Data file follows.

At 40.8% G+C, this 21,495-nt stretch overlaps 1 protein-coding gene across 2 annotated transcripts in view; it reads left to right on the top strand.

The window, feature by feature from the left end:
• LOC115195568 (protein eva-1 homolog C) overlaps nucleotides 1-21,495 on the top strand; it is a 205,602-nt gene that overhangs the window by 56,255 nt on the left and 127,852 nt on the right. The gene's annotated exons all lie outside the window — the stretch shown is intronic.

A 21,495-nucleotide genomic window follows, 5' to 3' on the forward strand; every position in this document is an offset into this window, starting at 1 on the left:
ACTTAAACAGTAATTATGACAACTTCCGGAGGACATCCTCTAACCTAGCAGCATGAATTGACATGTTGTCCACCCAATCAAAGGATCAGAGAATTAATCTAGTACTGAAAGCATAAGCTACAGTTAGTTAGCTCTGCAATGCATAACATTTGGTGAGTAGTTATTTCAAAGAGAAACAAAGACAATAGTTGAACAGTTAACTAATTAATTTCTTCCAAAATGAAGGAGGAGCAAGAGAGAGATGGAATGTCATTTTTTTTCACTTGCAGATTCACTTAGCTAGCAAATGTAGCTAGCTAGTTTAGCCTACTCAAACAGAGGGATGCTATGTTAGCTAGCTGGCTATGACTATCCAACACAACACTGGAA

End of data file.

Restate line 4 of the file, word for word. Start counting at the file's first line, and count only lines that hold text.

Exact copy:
A 21,495-nucleotide genomic window follows, 5' to 3' on the forward strand; every position in this document is an offset into this window, starting at 1 on the left: